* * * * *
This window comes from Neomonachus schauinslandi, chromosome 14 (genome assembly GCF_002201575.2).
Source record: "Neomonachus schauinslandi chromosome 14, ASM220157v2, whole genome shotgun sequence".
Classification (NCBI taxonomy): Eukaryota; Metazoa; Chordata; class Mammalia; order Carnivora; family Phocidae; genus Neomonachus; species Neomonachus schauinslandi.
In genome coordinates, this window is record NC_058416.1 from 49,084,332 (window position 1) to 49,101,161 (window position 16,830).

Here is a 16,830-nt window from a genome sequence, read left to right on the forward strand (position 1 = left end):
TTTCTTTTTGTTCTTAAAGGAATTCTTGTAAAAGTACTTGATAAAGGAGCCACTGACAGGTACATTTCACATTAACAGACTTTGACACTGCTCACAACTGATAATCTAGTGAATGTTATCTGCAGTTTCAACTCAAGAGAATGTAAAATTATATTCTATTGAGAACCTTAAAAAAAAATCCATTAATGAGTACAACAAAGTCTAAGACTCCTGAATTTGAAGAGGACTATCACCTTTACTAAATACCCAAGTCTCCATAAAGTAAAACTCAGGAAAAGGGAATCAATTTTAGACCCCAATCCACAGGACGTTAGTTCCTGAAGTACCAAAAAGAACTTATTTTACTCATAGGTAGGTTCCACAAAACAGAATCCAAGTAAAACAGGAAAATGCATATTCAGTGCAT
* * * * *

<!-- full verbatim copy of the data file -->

This window comes from Neomonachus schauinslandi, chromosome 14 (genome assembly GCF_002201575.2).
Source record: "Neomonachus schauinslandi chromosome 14, ASM220157v2, whole genome shotgun sequence".
Classification (NCBI taxonomy): Eukaryota; Metazoa; Chordata; class Mammalia; order Carnivora; family Phocidae; genus Neomonachus; species Neomonachus schauinslandi.
In genome coordinates, this window is record NC_058416.1 from 49,084,332 (window position 1) to 49,101,161 (window position 16,830).

Here is a 16,830-nt window from a genome sequence, read left to right on the forward strand (position 1 = left end):
TTTCTTTTTGTTCTTAAAGGAATTCTTGTAAAAGTACTTGATAAAGGAGCCACTGACAGGTACATTTCACATTAACAGACTTTGACACTGCTCACAACTGATAATCTAGTGAATGTTATCTGCAGTTTCAACTCAAGAGAATGTAAAATTATATTCTATTGAGAACCTTAAAAAAAAATCCATTAATGAGTACAACAAAGTCTAAGACTCCTGAATTTGAAGAGGACTATCACCTTTACTAAATACCCAAGTCTCCATAAAGTAAAACTCAGGAAAAGGGAATCAATTTTAGACCCCAATCCACAGGACGTTAGTTCCTGAAGTACCAAAAAGAACTTATTTTACTCATAGGTAGGTTCCACAAAACAGAATCCAAGTAAAACAGGAAAATGCATATTCAGTGCAT